Obstructive sleep apnea (OSA) is an increasingly common disease affecting 2-4% of middle aged adults in the United States. Left untreated, it contributes to impaired cognition, hypertension, cardiovascular disease, and stroke.1 While positive airway pressure (PAP) therapy remains the gold standard, patient adherence can be highly variable (32-90%).2Historically, the effectiveness of surgical procedures to address palatal obstruction in OSApatients has proven unpredictable. However, recent advances in reconstructive soft palatal surgery for OSA have bolstered surgical outcomes data reinforcing the vital role of surgery in PAP-intolerant patients.
The traditional uvulopalatopharyngoplasty (UPPP) procedure typically involved resection of the palatine tonsils, uvula, and portions of the soft palate and lateral pharyngeal wall with circumferential suture re-approximation of the free mucosal edges. A well-known 1996 meta-analysis reported that traditional UPPP was successful in only 40% of cases. More discouraging was the finding that up to 10% of patients were made worse as a result of unfavorable late circumferential scarring patterns following mucosal resection.3 Not surprisingly, this led many to question the role of palatal surgery as a valid treatment for OSA. As a result, there has been a paradigm shift within the field of sleep surgery in recent years with an emphasis on mucosal-sparing reconstruction of the soft palate rather than ablation.
Surgical management of retropalatal airspace obstruction now focuses on the concept of lateral pharyngeal port opening. Various techniques have been described to achieve this result, including the modified uvulopalatopharyngoplasty (modUPPP), relocation pharyngoplasty, and expansion sphincter pharyngoplasty (ESP).4 , 5 While there are differences in surgical technique, the goal of these reconstructive procedures is the same: the palatopharyngeus muscle is transected horizontally and reattached superolaterally to the arching muscle fibers of the soft palate to redirect its vector of pull superolaterally. Tissue resection is kept to a minimum and includes only the palatine tonsils, supratonsillar fat pad, and partial uvula. Proper patient selection remains of paramount importance in palatal surgery for OSA. Ideal candidates are those with Friedman Stage 1 or 2 anatomy (Table I), significant lateral pharyngeal wall collapse confirmed on fiberoptic endoscopy, and a body mass index below 40kg/m2. As demonstrated in a prospective case series, objective success rates for OSA patients treated with modUPPP are strongly correlated with Friedman stage: stage I: 80%, stage II: 37.9%, stage III: 8.1%.6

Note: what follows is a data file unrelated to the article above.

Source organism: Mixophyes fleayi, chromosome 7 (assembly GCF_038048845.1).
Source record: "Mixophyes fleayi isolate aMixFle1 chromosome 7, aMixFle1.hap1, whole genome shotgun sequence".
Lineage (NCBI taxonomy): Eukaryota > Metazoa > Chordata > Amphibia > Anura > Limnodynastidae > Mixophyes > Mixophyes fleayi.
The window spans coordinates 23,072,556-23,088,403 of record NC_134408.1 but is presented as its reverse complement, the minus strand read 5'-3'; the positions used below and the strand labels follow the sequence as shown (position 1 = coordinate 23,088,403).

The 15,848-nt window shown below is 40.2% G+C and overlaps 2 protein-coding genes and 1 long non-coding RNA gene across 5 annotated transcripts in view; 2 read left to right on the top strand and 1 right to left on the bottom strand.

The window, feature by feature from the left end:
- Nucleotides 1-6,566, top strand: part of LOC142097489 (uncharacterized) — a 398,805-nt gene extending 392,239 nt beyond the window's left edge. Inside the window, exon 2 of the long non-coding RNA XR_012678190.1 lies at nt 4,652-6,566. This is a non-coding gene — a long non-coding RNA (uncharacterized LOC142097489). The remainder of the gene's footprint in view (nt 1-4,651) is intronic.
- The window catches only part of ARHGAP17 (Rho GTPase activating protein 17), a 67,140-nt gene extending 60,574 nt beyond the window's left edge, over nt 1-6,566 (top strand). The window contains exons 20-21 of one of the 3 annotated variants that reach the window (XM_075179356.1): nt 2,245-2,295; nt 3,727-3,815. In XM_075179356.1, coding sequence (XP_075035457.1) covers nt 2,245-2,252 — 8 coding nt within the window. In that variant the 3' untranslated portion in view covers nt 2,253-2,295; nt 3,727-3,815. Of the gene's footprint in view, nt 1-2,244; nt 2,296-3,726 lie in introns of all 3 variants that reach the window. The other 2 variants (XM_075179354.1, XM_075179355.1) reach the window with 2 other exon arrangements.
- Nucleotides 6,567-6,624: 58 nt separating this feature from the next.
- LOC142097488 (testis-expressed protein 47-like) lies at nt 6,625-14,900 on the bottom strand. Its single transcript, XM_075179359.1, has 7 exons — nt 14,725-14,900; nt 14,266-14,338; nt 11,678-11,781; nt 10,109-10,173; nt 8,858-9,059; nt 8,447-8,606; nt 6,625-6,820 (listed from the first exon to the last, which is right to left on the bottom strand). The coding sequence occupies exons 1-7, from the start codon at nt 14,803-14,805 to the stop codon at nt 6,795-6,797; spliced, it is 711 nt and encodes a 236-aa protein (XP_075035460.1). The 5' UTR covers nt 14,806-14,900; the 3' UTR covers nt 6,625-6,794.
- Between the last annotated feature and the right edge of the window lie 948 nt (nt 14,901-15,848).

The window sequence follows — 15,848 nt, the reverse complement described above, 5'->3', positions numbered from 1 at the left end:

Credit: The Laryngoscope, Volume 114, pages 454-459, March 2004.
A recent prospective randomized controlled trial of 65 consecutive patients with moderate to severe OSA and Friedman stage I or II airway undergoing modUPPP demonstrated a mean reduction in apnea-hypopnea index (AHI) of 60% compared with 11% in controls.7 Another prospective randomized controlled trial examining the effectiveness of ESP to traditional UPPP in patients with small tonsils (size 1 and 2) reported a 82.6% ESP success rate in reducing the AHI at least 50% and below 20 events per hour compared to 68.1% in the traditional UPPP group.5
Importantly, the majority of moderate to severe OSA patients will have multilevel obstruction at the level of the velopharynx, base of tongue (BOT), and/or lateral pharyngeal walls. Therefore palatal surgery is rarely done in isolation and is often combined with additional procedures addressing the BOT such as coblation channeling, lingual tonsillectomy, transoral robotic resection, and radiofrequency reduction. A recent prospective study by MacKay et al. incorporating modified UPPP and coblation tongue base channeling on Friedman Stage I/II patients demonstrated a 68% reduction in mean AHI (28.9 to 9.3 events/h of sleep) which compares favorably to results from a traditional UPPP meta-analysis reporting a 33% reduction (40.3 to 29.8 events/h of sleep). 4 , 8
1 Jennum P, Riha RL. Epidemiology of sleep apnea/hypopnea syndrome and sleep-disordered breathing. Eur Respir J 2009;33:907-914.
2 Weaver TE, Grunstein RR. Adherence to continuous positive airway pressure therapy: the challenge to effective treatment. Proc Am Thorac Soc 2008;5:173-8.
3 Sher AE, Schechtman KB, Piccirillo JF. The efficacy of surgical modifications of the upper airway in adults with obstructive sleep apnea syndrome. Sleep 1996 Feb;19(2):156-177.
4 MacKay SG, Carney AS, et al. Modified uvulopalatopharyngoplasty and coblation channeling of the tongue for obstructive sleep apnea: a multi-centre Australian trial. J Clin Sleep Med 2013;9(2):117-124.
5 Pang KP, Woodson BT. Expansion sphincter pharyngoplasty: a new technique for the treatment of obstructive sleep apnea. Otol Head Neck Surg 2007;137:110-114.
6 Friedman M1, Ibrahim H, Joseph NJ. Staging of obstructive sleep apnea/hypopnea syndrome: a guide to appropriate treatment. Laryngoscope 2004 Mar;114(3):454-9.
7 Browaldh N, Nerfeldt P, Lysdahl M, et al. SKUP3 randomised controlled trial: polysomnographic results after uvulopalatopharyngoplasty in selected patients with obstructive sleep apnea. Thorax. 2013 Sep;68(9):846-53
8 Caples MS, Rowley JA, Prinsell et al. Surgical modifications of the upper airway for obstructive sleep apnea in adults: a systemic review and meta-analysis. Sleep 2010;33:1396-1407.